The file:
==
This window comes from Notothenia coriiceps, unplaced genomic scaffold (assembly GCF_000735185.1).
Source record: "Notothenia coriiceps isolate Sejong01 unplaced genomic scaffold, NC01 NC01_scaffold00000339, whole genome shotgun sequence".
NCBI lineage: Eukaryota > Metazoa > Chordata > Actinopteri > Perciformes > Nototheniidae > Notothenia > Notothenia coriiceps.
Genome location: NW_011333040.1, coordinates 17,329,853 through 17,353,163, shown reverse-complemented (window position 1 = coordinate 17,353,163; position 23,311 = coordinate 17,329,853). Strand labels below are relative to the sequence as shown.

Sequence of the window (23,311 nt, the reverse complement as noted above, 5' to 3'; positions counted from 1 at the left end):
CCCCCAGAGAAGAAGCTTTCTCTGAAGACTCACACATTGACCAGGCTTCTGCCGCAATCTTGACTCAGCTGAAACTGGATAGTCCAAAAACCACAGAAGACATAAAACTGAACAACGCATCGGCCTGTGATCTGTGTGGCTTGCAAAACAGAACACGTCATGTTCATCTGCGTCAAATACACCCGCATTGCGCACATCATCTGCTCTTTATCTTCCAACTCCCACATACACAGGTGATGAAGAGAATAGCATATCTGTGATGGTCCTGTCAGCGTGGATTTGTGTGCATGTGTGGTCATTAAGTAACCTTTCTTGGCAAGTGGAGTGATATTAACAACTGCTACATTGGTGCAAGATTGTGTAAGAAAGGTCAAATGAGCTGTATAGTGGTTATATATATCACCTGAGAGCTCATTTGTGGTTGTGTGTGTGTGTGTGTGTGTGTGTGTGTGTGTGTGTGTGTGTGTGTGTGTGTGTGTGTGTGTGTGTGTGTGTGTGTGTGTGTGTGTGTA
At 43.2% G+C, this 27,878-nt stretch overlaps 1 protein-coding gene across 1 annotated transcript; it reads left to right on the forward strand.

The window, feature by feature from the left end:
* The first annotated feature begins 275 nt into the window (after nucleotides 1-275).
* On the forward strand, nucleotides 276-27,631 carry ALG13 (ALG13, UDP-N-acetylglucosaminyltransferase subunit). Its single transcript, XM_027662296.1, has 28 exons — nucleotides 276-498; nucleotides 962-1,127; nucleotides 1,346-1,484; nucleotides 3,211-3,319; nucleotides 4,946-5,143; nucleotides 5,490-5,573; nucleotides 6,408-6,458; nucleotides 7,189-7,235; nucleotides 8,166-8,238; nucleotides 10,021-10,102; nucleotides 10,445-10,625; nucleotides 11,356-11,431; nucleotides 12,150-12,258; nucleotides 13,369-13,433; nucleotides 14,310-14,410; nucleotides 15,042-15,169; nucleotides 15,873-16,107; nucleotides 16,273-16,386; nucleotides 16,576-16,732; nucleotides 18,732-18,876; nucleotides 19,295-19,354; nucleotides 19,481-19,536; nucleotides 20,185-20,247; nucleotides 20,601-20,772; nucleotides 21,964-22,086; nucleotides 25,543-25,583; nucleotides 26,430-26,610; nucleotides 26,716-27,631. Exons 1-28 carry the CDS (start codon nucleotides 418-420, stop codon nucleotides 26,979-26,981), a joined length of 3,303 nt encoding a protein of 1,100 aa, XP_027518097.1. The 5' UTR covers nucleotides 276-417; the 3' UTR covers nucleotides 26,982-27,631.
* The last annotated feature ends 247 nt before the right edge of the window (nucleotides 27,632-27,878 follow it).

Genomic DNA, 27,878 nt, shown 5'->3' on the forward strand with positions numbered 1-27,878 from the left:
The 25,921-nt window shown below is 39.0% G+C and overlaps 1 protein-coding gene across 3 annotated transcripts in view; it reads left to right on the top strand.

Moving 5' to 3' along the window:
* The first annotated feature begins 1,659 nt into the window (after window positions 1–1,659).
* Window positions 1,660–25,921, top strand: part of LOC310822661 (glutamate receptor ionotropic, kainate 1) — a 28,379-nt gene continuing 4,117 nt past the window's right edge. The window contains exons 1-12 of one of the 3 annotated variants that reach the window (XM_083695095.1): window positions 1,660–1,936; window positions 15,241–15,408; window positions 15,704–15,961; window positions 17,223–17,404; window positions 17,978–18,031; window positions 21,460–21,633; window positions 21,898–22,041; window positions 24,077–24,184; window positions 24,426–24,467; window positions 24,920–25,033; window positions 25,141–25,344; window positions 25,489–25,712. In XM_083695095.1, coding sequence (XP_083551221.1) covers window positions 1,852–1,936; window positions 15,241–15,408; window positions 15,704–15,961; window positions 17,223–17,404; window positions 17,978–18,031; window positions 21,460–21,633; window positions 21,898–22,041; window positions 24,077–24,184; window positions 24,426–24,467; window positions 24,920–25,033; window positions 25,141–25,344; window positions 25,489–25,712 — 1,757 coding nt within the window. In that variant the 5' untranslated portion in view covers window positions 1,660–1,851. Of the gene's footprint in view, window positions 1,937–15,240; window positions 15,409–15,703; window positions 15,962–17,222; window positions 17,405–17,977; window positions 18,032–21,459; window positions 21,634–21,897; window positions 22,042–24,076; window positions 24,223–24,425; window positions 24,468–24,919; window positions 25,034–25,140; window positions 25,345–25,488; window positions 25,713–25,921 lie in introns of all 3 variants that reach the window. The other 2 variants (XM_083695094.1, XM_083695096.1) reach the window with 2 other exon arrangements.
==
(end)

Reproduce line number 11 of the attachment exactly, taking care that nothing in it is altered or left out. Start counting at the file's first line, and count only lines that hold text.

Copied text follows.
* The last annotated feature ends 247 nt before the right edge of the window (nucleotides 27,632-27,878 follow it).